Details of structuring a partnership?

8 Replies

Hey BP community, I was wondering if I could get some feedback on examples of how other people have structured their partnership with another investor who is solely a financial partner (silent partner)? What are your profit splits (I.E. 70%/30%, 60%/40% etc)?

I own a few rentals and have flipped a few houses on my own. Recently I was approached by someone (who I know well) about investing with me, and he wants us to set up a separate LLC to do mainly buy and hold rentals as well as do some flips.

He wants to provide 100% of the funding, but essentially be a silent partner, and do none of the work (he has another business that he works at full time). This means that I would be finding the deals, managing the rehab (we will be hiring the work out), accounting, as well as do all aspects of property management, etc.

I was hoping to get a few examples of what others have done in this type of "silent investor" situation when it comes to determining the percentage splits of the profits? I know there is no single correct way of going about this, but I was curious how others have structured it. What do you think a fair % split would be in this case?

I will also note that he (the silent partner) will own 100% of the properties that we buy and hold for rentals (he will be paying for them with cash, so no mortgages). We would only be splitting up any profits that are made (total rents collected - total costs). This leads me to my last question which is this: is it common to wait until the end of each calendar year to split up the profits (where I would actually receive a check for my portion of the profits), or do other partnerships do this quarterly?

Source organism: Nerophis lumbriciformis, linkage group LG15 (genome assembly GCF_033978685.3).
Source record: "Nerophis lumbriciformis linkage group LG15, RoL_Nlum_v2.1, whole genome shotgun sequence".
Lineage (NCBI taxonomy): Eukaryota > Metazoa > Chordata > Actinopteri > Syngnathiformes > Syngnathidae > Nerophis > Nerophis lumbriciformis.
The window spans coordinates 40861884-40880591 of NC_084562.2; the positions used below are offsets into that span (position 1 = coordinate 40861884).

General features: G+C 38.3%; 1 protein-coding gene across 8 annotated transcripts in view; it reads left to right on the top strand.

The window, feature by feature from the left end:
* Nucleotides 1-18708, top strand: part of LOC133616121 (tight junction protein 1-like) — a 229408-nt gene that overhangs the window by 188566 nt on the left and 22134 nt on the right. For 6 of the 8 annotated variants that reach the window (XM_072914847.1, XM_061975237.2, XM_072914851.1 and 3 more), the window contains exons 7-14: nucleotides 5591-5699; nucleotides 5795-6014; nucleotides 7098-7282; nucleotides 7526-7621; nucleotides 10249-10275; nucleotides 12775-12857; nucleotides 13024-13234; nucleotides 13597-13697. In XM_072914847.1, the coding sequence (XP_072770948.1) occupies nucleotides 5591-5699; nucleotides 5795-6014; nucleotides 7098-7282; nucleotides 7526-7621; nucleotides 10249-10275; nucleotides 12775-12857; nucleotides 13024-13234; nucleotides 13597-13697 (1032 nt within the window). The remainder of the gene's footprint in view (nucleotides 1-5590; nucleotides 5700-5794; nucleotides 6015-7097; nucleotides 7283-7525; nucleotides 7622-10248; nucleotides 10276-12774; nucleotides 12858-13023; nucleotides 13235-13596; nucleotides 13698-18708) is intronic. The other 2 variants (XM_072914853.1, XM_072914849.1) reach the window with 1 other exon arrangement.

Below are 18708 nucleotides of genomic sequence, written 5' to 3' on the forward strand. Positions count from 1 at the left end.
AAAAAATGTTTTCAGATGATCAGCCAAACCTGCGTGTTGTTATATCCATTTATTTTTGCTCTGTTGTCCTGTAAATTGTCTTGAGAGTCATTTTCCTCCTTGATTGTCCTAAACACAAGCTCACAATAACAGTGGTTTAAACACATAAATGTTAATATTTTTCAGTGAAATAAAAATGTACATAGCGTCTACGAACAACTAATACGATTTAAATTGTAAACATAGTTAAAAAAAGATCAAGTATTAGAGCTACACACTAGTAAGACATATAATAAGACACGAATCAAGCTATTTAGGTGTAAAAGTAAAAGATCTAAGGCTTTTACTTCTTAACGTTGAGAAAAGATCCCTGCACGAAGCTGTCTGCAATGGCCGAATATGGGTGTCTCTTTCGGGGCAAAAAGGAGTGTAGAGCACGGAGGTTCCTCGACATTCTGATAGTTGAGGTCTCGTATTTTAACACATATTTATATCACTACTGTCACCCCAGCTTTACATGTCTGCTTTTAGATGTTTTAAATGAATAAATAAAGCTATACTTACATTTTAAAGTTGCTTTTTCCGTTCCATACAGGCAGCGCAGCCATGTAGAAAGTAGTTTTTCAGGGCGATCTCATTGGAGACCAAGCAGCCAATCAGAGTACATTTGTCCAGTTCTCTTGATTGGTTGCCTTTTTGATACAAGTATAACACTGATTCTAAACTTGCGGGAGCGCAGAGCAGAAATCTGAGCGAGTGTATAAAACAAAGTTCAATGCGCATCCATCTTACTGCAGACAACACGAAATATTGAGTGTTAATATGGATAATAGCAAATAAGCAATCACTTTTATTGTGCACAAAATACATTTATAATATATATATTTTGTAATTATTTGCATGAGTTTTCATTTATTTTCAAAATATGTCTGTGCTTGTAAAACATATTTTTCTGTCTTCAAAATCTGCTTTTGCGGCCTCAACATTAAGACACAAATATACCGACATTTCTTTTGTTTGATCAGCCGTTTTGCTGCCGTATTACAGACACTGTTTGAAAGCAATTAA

Thank you all SO much for your feedback. It is truly appreciated !!

If he is going to own the properties100% and he puts 100% of the money in, you might want have to have him create an LLC for himself and you be a Joint Venture partner. There are technical reasons for ownership, tax and estate planning that he may want to consider this approach. Your role would & profit interest would be outlined in the Joint Venture paperwork.

I actually offer two scenarios to my Joint Venture partners. They are the Capital Investor, I am the Managing Investor. They provide the funds, I provide the properties. They fund the LLC with $50K and I locate a property using Subject To, Lease Options, Wraps and Land Contracts. No new bank lending is involved. These are found "off market" and usually come with substantial equity to us because of the way I buy.

One difference from what you are attempting to do, is that I sell the properties using Lease Options and get a substantial Option deposit. I then cash flow the properties for $500 to $600 per month above cost. The new tenant buyer takes care of all maintenance and repairs.

So the two Options that the Joint Venture partner can choose from:

1) They can choose 100% ownership, get the full Option deposit from the new tenant buyer, get the $500 to $600 a month cash flow, get all of the built in equity, get all of the appreciation, get all of the tax write offs, get all of the principal pay down and get all of the back end equity when the tenant buyer cashes out. I get to keep the original money put into the LLC as my fee and I am out of the deal.